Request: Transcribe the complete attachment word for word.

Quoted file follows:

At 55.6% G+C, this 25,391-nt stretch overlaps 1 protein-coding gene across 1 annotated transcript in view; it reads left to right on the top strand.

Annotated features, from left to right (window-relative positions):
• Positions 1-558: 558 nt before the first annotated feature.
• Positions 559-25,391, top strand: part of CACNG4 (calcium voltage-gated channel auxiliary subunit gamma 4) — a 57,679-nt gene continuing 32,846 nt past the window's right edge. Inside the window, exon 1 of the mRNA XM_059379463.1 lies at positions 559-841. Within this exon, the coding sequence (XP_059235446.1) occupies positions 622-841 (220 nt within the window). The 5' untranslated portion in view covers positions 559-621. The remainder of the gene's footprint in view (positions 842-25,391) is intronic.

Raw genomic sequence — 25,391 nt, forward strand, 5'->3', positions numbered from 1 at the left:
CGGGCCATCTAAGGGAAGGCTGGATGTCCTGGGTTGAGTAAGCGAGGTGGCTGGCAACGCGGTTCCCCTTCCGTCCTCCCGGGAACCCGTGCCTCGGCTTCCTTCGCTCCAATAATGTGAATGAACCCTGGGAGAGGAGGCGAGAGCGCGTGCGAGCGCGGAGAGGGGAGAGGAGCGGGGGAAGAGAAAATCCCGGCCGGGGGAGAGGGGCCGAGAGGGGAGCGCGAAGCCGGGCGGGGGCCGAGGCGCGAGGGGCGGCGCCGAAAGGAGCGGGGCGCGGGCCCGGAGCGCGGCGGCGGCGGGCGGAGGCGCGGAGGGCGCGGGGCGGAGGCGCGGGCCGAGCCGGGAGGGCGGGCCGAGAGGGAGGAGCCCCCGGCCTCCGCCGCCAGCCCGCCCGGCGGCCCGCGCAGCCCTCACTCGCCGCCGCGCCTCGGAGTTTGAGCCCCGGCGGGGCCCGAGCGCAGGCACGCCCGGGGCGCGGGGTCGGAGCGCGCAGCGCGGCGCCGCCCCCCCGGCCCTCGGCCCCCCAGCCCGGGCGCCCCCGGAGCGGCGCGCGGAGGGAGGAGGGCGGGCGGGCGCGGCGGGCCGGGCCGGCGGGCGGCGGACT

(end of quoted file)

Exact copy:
At 55.6% G+C, this 25,391-nt stretch overlaps 1 protein-coding gene across 1 annotated transcript in view; it reads left to right on the top strand.

Annotated features, from left to right (window-relative positions):
• Positions 1-558: 558 nt before the first annotated feature.
• Positions 559-25,391, top strand: part of CACNG4 (calcium voltage-gated channel auxiliary subunit gamma 4) — a 57,679-nt gene continuing 32,846 nt past the window's right edge. Inside the window, exon 1 of the mRNA XM_059379463.1 lies at positions 559-841. Within this exon, the coding sequence (XP_059235446.1) occupies positions 622-841 (220 nt within the window). The 5' untranslated portion in view covers positions 559-621. The remainder of the gene's footprint in view (positions 842-25,391) is intronic.

Raw genomic sequence — 25,391 nt, forward strand, 5'->3', positions numbered from 1 at the left:
CGGGCCATCTAAGGGAAGGCTGGATGTCCTGGGTTGAGTAAGCGAGGTGGCTGGCAACGCGGTTCCCCTTCCGTCCTCCCGGGAACCCGTGCCTCGGCTTCCTTCGCTCCAATAATGTGAATGAACCCTGGGAGAGGAGGCGAGAGCGCGTGCGAGCGCGGAGAGGGGAGAGGAGCGGGGGAAGAGAAAATCCCGGCCGGGGGAGAGGGGCCGAGAGGGGAGCGCGAAGCCGGGCGGGGGCCGAGGCGCGAGGGGCGGCGCCGAAAGGAGCGGGGCGCGGGCCCGGAGCGCGGCGGCGGCGGGCGGAGGCGCGGAGGGCGCGGGGCGGAGGCGCGGGCCGAGCCGGGAGGGCGGGCCGAGAGGGAGGAGCCCCCGGCCTCCGCCGCCAGCCCGCCCGGCGGCCCGCGCAGCCCTCACTCGCCGCCGCGCCTCGGAGTTTGAGCCCCGGCGGGGCCCGAGCGCAGGCACGCCCGGGGCGCGGGGTCGGAGCGCGCAGCGCGGCGCCGCCCCCCCGGCCCTCGGCCCCCCAGCCCGGGCGCCCCCGGAGCGGCGCGCGGAGGGAGGAGGGCGGGCGGGCGCGGCGGGCCGGGCCGGCGGGCGGCGGACT